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'Men should fast on Karva Chauth'

This week, our surfers have said Karva Chauth should be modernised and that men must fast with their wives.

india Updated: Oct 13, 2006 20:37 IST
Anita Joseph (
Anita Joseph (

“Karva Chauth is just like any other festival-full of sound and fury signifying nothing,” wrote in Chhavi from Delhi.

“I love the concept of wives keeping fast for their husbands. But do we really need a particular day to pray for the well-being of those dear to us? Shouldn’t we do it everyday?” opined Jyotsna, a surfer from Mississauga, Canada.

On the other hand, Deepak from Patna wrote: “KC is, and has always been, a sacred ritual/festival. It symbolizes a wife’s sacrifice and love for her husband.”

These comments reflect the three main arguments that emerged from the responses to our survey on the meaning of Karva Chauth.

Interestingly, the women who responded said men should keep a fast along with them, while the males were of the opinion that fasting and praying belonged exclusively to the female domain.

“Why should we fast? Tradition has always demanded that women do the praying and fasting bit, so it is best kept that way,” said Nikhil from Noida, Uttar Pradesh.

“We pray for our husbands. But who prays for us?” asked Mili from Jalandhar. Isn’t it fair that someone asks God to bless us too?”

Jatinder from Simi Valley, Canada wrote: “Most likely, fasting became a tradition in the days when women stayed at home and husbands were the breadwinners of the house. But today's woman is educated and can stand on her own. And she is equal to her partner in life and raising a family. Then why are only women suppose to sacrifice? We (Indians) are the biggest hypocrites. For this reason, I have never asked my wife to keep fast on Karva Chauth.”

RC Dhanda from Sterling, Virginia had an interesting point. She said: “I think this festival has been introduced by ‘macho’ men, since Hindu society has always been dominated by males. This festival enhances the male ego. Men feel ‘wanted’ and stuff up with pride while the women fast, without even a drop of water. So I think Karva Chauth is grossly unfair to women and should be given up completely.”

Most of our surfers harped on the sacrifice aspect of KC. It was only a few, like Mala from Shaharanpur, who worried that the meaning of Karva Chauth had been lost in the trappings of gaiety and merry-making following the festival. She commented: “Tradition has lost its meaning in today’s world. For youngsters, all religious tradition is a time for having fun, taking a break from work and catching up with friends. Ask them the meaning of a ritual, and they are at a loss for words.”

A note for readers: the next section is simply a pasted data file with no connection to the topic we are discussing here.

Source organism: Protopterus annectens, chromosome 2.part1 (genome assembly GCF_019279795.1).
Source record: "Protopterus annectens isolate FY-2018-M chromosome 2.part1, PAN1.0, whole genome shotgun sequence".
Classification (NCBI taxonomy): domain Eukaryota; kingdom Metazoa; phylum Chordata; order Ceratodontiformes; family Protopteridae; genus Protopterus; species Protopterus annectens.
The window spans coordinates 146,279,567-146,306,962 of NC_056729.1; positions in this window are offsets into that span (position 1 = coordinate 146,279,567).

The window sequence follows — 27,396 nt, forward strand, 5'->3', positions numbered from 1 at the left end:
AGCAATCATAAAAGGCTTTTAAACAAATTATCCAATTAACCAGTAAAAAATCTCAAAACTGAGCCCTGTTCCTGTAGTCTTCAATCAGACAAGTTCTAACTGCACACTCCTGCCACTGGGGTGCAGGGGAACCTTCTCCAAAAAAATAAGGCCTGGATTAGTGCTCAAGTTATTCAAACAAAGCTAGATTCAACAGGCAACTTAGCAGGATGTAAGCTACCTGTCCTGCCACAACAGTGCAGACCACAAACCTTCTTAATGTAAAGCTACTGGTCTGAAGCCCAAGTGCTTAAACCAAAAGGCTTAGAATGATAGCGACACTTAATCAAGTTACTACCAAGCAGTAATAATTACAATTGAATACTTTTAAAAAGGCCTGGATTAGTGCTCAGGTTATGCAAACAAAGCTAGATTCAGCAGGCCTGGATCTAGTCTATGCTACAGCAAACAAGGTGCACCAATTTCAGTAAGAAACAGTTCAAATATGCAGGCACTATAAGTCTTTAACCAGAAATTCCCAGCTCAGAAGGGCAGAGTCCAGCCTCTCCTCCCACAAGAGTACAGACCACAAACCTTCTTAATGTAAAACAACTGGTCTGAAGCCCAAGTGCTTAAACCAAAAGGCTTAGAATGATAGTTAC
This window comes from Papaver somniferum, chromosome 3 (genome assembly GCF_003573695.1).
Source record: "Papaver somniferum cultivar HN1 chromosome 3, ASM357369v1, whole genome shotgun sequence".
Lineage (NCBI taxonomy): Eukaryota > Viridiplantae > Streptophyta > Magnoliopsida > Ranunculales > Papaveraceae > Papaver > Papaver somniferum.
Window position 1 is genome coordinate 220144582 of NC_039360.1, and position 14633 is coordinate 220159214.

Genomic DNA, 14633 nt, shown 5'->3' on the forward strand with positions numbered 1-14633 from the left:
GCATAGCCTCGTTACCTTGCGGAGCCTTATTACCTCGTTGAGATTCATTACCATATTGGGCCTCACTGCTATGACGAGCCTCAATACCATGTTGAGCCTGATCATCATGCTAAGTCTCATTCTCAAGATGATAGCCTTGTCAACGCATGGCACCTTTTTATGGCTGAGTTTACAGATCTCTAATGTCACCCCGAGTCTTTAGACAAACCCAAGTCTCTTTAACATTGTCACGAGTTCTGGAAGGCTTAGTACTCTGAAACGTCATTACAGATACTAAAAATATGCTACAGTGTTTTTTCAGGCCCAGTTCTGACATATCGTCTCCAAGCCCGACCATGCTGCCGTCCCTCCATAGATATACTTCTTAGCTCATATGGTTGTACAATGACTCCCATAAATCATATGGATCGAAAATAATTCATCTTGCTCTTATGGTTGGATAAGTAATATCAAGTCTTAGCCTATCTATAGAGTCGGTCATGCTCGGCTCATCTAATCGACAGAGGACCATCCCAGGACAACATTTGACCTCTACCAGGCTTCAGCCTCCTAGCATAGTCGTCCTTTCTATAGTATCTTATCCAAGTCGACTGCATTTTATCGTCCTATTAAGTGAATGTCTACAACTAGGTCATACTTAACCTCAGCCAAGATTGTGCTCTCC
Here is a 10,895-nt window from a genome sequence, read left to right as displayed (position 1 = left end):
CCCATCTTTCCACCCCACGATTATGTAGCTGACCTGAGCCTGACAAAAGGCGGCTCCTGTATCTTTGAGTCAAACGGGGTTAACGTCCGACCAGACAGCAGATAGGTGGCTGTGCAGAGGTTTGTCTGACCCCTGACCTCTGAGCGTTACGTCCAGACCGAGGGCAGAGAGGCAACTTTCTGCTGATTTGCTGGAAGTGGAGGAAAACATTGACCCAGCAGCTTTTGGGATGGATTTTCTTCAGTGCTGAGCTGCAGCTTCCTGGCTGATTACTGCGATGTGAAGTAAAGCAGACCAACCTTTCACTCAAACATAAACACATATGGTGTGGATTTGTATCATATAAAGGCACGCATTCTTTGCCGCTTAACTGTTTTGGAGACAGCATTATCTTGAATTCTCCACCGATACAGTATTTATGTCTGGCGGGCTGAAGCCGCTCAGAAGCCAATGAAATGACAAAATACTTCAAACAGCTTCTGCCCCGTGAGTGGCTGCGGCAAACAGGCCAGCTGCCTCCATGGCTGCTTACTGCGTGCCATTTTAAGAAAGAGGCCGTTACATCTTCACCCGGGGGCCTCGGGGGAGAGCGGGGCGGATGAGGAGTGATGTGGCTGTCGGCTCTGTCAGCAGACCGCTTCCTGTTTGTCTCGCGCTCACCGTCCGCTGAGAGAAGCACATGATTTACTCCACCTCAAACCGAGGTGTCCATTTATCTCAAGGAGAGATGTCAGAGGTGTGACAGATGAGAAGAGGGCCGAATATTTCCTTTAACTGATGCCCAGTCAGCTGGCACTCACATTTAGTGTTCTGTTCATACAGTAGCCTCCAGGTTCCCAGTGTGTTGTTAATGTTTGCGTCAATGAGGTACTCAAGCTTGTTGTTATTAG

The numbers only served to underline these opinions. 84 people said Karva Chauth is a day to pray for their spouse. 12 said they were not sure and that they never celebrate the festival, while 18 people said KC is just another festival.

Meanwhile, 58 people said that a particular day should not be reserved for prayers for their beloved. They were of the opinion that love is a constant emotion and that it is meant to last a lifetime. 45 people said it is a good idea to fast once a year, since it brings results. Only 2 people were unsure and said they haven’t fasted before.

Interestingly, opinions were neck-and neck when it came to the reasons why women kept a fast. While 45 people said they do it because it is part of tradition, 46 people said women fast because they believe in the sanctity and effectiveness of Karva Chauth. Only 13 people said they succumb to familial pressures and so are forced to keep a fast.

A whopping 88 people said women should not fast at the cost of their health, while only 13 people said fasting is not likely to cause serious damage. 3 people, meanwhile, said since fasting for Karva Chauth is only for a day, it didn’t really affect the health.

63 people said men should also keep a fast along with their wives. 27 remained non-committal but said it would be a good idea. 14 people on the other hand, said tradition has to be followed strictly.

The last question also elicited a neck-and neck response. While 35 people said Karva Chauth had lost its meaning for youngsters today, 31 said festivals as a whole had become redundant in the modern world. Close behind were 38 people who preferred not to comment.

So that’s it on Karva Chauth. Vox Populi will be back with an interesting debate next week. Till then, happy surfing!

First Published: Oct 13, 2006 20:37 IST